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  The Gambler




Yet part of the scene was also ridiculous--at all events to myself it was so. I am not quite sure what was the matter with me--whether I was merely stupefied or whether I purposely broke loose and ran amok. At times my mind seems all confused; while at other times I seem almost to be back in my childhood, at the school desk, and to have done the deed simply out of mischief. It all came of Polina--yes, of Polina. But for her, there might never have been a fracas. Or perhaps I did the deed in a fit of despair (though it may be foolish of me to think so)? What there is so attractive about her I cannot think. Yet there IS something attractive about her--something passing fair, it would seem. Others besides myself she has driven to distraction. She is tall and straight, and very slim. Her body looks as though it could be tied into a knot, or bent double, like a cord. The imprint of her foot is long and narrow. It is, a maddening imprint--yes, simply a maddening one! And her hair has a reddish tint about it, and her eyes are like cats eyes--though able also to glance with proud, disdainful mien. On the evening of my first arrival, four months ago, I remember that she was sitting and holding an animated conversation with De Griers in the salon. And the way in which she looked at him was such that later, when I retired to my own room upstairs, I kept fancying that she had smitten him in the face--that she had smitten him right on the cheek, so peculiar had been her look as she stood confronting him. Ever since that evening I have loved her. But to my tale. I stepped from the path into the carriage-way, and took my stand in the middle of it. There I awaited the Baron and the Baroness. When they were but a few paces distant from me I took off my hat, and bowed. I remember that the Baroness was clad in a voluminous silk dress, pale grey in colour, and adorned with flounces and a crinoline and train. Also, she was short and inordinately stout, while her gross, flabby chin completely concealed her neck. Her face was purple, and the little eyes in it had an impudent, malicious expression. Yet she walked as though she were conferring a favour upon everybody by so doing. As for the Baron, he was tall, wizened, bony-faced after the German fashion, spectacled, and, apparently, about forty-five years of age. Also, he had legs which seemed to begin almost at his chest--or, rather, at his chin! Yet, for all his air of peacock-like conceit, his clothes sagged a little, and his face wore a sheepish air which might have passed for profundity. These details I noted within a space of a few seconds. At first my bow and the fact that I had my hat in my hand barely caught their attention. The Baron only scowled a little, and the Baroness swept straight on. "Madame la Baronne," said I, loudly and distinctly--embroidering each word, as it were--"jai lhonneur detre votre esclave." Then I bowed again, put on my hat, and walked past the Baron with a rude smile on my face. Polina had ordered me merely to take off my hat: the bow and the general effrontery were of my own invention. God knows what instigated me to perpetrate the outrage! In my frenzy I felt as though I were walking on air, "Hein!" ejaculated--or, rather, growled--the Baron as he turned towards me in angry surprise. I too turned round, and stood waiting in pseudo-courteous expectation. Yet still I wore on my face an impudent smile as I gazed at him. He seemed to hesitate, and his brows contracted to their utmost limits. Every moment his visage was growing darker. The Baroness also turned in my direction, and gazed at me in wrathful perplexity, while some of the passers-by also began to stare at us, and others of them halted outright. "Hein!" the Baron vociferated again, with a redoubled growl and a note of growing wrath in his voice. "Ja wohl!" I replied, still looking him in the eyes. "Sind sie rasend?" he exclaimed, brandishing his stick, and, apparently, beginning to feel nervous. Perhaps it was my costume which intimidated him, for I was well and fashionably dressed, after the manner of a man who belongs to indisputably good society. "Ja wo-o-ohl!" cried I again with all my might with a longdrawn rolling of the "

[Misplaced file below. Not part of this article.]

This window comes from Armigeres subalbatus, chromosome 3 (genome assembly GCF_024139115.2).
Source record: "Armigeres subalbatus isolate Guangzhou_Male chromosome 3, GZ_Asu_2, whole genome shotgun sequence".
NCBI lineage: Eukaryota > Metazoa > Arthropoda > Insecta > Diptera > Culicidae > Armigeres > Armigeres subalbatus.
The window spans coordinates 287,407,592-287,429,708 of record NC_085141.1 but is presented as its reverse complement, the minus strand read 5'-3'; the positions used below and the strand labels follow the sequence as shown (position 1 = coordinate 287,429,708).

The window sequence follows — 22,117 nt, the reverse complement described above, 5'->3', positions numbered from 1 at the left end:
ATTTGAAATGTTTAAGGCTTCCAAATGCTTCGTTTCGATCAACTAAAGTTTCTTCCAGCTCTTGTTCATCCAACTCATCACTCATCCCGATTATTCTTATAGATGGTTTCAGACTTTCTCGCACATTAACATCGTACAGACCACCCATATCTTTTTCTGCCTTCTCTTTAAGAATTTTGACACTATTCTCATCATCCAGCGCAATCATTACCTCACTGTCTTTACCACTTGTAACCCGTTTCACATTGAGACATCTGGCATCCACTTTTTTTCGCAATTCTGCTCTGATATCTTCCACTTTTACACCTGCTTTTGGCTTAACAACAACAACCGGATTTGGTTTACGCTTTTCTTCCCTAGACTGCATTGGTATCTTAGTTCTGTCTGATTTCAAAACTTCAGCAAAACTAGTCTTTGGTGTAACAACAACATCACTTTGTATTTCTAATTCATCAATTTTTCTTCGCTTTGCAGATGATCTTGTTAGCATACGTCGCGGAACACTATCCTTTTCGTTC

The Gambler page 18        The Gambler page 20


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